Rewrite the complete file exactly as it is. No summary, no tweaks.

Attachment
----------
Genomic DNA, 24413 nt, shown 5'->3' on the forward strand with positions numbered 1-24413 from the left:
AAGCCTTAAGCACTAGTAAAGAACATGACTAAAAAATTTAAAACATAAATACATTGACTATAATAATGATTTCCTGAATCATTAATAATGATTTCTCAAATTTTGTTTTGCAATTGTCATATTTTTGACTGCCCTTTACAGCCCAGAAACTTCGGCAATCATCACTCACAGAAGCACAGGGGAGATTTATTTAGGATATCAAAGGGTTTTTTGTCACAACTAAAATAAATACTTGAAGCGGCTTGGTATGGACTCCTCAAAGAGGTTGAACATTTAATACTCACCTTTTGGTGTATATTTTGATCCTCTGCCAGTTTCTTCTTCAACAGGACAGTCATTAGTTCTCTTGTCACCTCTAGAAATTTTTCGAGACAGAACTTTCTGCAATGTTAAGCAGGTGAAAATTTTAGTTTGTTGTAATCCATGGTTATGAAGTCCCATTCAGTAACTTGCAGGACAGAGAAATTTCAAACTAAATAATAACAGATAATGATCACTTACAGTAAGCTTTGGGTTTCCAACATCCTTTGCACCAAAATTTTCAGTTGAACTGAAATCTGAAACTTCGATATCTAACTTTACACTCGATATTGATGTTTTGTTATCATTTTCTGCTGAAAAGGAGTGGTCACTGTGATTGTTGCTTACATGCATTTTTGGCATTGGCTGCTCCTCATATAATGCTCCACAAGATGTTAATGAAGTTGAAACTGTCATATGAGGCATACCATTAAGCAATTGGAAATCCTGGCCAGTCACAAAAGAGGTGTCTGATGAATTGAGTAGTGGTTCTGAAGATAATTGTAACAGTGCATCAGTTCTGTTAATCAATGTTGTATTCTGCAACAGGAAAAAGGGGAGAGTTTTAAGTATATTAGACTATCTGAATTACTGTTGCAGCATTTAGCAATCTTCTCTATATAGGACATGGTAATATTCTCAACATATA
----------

Genomic DNA, 24413 nt, shown 5'->3' on the forward strand with positions numbered 1-24413 from the left:
AAGCCTTAAGCACTAGTAAAGAACATGACTAAAAAATTTAAAACATAAATACATTGACTATAATAATGATTTCCTGAATCATTAATAATGATTTCTCAAATTTTGTTTTGCAATTGTCATATTTTTGACTGCCCTTTACAGCCCAGAAACTTCGGCAATCATCACTCACAGAAGCACAGGGGAGATTTATTTAGGATATCAAAGGGTTTTTTGTCACAACTAAAATAAATACTTGAAGCGGCTTGGTATGGACTCCTCAAAGAGGTTGAACATTTAATACTCACCTTTTGGTGTATATTTTGATCCTCTGCCAGTTTCTTCTTCAACAGGACAGTCATTAGTTCTCTTGTCACCTCTAGAAATTTTTCGAGACAGAACTTTCTGCAATGTTAAGCAGGTGAAAATTTTAGTTTGTTGTAATCCATGGTTATGAAGTCCCATTCAGTAACTTGCAGGACAGAGAAATTTCAAACTAAATAATAACAGATAATGATCACTTACAGTAAGCTTTGGGTTTCCAACATCCTTTGCACCAAAATTTTCAGTTGAACTGAAATCTGAAACTTCGATATCTAACTTTACACTCGATATTGATGTTTTGTTATCATTTTCTGCTGAAAAGGAGTGGTCACTGTGATTGTTGCTTACATGCATTTTTGGCATTGGCTGCTCCTCATATAATGCTCCACAAGATGTTAATGAAGTTGAAACTGTCATATGAGGCATACCATTAAGCAATTGGAAATCCTGGCCAGTCACAAAAGAGGTGTCTGATGAATTGAGTAGTGGTTCTGAAGATAATTGTAACAGTGCATCAGTTCTGTTAATCAATGTTGTATTCTGCAACAGGAAAAAGGGGAGAGTTTTAAGTATATTAGACTATCTGAATTACTGTTGCAGCATTTAGCAATCTTCTCTATATAGGACATGGTAATATTCTCAACATATA